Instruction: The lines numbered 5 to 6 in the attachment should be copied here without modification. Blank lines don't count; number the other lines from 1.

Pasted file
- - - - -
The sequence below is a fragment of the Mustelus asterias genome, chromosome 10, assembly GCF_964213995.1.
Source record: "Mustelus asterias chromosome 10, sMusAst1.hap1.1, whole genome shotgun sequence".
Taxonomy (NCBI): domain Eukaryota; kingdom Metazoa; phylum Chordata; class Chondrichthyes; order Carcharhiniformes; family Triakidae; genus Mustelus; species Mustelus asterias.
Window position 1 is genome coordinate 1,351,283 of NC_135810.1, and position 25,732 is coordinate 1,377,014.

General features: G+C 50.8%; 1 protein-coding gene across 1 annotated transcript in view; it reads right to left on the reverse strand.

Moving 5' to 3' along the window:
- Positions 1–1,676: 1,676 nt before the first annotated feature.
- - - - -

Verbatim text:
General features: G+C 50.8%; 1 protein-coding gene across 1 annotated transcript in view; it reads right to left on the reverse strand.

Moving 5' to 3' along the window: